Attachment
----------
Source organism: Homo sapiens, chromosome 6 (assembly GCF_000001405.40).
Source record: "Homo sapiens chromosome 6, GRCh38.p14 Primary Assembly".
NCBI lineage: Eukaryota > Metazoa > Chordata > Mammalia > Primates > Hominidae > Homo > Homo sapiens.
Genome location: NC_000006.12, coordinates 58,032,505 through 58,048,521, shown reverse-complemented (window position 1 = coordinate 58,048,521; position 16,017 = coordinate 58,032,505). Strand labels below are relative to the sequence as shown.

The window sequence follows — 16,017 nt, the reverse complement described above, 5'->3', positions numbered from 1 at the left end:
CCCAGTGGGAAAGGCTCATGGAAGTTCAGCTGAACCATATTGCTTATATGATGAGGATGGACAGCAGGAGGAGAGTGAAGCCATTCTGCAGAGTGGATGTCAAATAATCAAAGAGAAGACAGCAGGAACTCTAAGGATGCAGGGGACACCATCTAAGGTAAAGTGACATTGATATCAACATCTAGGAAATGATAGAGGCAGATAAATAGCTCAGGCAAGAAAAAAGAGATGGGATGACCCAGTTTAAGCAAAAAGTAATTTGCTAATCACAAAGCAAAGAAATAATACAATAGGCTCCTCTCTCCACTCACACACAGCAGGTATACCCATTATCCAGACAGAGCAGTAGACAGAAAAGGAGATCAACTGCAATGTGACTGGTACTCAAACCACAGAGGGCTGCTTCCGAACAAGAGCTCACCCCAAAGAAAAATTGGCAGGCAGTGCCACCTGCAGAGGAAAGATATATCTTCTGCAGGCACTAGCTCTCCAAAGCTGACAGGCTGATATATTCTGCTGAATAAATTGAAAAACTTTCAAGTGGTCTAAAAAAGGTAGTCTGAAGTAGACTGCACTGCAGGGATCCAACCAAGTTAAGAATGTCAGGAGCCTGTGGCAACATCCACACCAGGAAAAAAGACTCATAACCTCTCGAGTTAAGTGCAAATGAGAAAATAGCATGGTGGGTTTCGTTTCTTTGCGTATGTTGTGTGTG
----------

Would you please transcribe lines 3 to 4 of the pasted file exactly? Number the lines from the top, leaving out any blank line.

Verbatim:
NCBI lineage: Eukaryota > Metazoa > Chordata > Mammalia > Primates > Hominidae > Homo > Homo sapiens.
Genome location: NC_000006.12, coordinates 58,032,505 through 58,048,521, shown reverse-complemented (window position 1 = coordinate 58,048,521; position 16,017 = coordinate 58,032,505). Strand labels below are relative to the sequence as shown.